Among the tens of thousands of dog and cat remains, Hartsdale is also the final resting place of birds, rabbits, guinea pigs, and more. Apparently there is also a horse and a lion. (I’ve been there three times and have yet to find the lion’s memorial.)
In 2011, the State of New York decided to ban the burial of human cremains in pet cemeteries, but this ban was lifted this past August. It was a grudging retraction: pet cemeteries are still forbidden from advertising the possibility and from charging a fee (presumably as further disincentive), and must inform prospective purchasers that cremains (in the text of the NYS Register, “cremains” is defined as only human cremated remains) buried in pet cemeteries are not entitled to the same protections as those buried in designated human cemeteries (such as protection from being moved into a mass burial lot in the case of nonpayment, for example).
Many insist that these beloved animals indeed have souls, an afterlife, where the bereaved humans can reconnect with their lost loved ones. I can feel the pain behind the fervent wish to be reunited, to wish that forever is not forever.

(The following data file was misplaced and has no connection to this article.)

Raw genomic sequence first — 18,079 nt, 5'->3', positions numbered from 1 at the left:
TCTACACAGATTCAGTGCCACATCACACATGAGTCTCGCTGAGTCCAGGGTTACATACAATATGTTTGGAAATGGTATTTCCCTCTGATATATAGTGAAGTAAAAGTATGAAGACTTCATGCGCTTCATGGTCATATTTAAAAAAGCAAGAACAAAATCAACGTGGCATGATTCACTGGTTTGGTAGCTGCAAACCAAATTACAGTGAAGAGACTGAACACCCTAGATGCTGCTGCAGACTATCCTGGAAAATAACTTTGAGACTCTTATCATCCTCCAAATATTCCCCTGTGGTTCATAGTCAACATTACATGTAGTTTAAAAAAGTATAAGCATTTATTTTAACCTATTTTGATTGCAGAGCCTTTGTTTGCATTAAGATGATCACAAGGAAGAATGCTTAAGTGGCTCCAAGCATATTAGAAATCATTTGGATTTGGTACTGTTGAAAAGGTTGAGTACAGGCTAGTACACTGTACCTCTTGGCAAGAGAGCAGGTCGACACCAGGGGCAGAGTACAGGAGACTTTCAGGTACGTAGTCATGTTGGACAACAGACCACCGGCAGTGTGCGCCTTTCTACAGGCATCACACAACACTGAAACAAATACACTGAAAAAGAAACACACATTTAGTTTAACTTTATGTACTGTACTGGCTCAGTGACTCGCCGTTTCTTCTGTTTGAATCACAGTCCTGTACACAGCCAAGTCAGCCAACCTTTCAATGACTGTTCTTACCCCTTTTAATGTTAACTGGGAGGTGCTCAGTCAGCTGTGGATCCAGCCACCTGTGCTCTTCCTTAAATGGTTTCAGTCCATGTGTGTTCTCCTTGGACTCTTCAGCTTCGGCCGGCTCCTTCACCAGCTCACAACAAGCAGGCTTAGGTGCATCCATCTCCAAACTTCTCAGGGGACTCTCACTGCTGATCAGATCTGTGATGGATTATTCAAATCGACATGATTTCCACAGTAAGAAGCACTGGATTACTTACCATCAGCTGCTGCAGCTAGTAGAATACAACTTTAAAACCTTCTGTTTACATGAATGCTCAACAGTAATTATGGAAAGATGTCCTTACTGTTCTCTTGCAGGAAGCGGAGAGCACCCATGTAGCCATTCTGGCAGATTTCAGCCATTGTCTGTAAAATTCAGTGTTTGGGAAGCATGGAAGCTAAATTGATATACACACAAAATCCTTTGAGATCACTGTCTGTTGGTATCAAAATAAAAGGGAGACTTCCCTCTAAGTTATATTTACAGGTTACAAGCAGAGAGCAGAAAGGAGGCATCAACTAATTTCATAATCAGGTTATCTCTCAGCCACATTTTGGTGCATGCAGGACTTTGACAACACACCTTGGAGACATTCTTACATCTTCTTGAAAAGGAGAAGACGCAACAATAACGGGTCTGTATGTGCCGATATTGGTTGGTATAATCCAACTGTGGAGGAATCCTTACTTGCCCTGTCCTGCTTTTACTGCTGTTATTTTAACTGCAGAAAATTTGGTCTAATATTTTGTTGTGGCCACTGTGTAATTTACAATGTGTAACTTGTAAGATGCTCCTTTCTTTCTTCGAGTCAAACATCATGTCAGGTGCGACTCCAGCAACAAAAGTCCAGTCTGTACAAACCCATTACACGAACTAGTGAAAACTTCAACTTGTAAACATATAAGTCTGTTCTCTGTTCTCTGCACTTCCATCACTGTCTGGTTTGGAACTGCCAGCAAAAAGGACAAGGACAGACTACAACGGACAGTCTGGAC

And some gravestones reflect the ongoing devotion and sorrow of those left behind.
Some of the gravestones at the Hartsdale Canine Cemetery use the rhetoric of surrogacy, identifying the non-human animal as, essentially, as good as a human relative—and in some cases, perhaps superior.
Next to Larry, the “grandson,” lays Luke, the “son.”
“Our Little Man.”
In case there was any doubt, yes, I did love my cats more than I loved you.
Unabashedly claiming interspecies family.
This one is fascinating: Mickey is not a dog; he is merely a boy in dog-face. I hope someone runs across my blog and is inspired to write a whole article about this.
Stanley Brandes has written about American pet cemetery gravestones, tracking how they evidence the increasing humanization (my word, not his) of pet animals. As they increasingly were given human names and human religious and ethnic affiliations, their gravestones also reflected the pet’s adoption of their human family’s identity.
I love this: pets so beloved, they emigrated with their humans.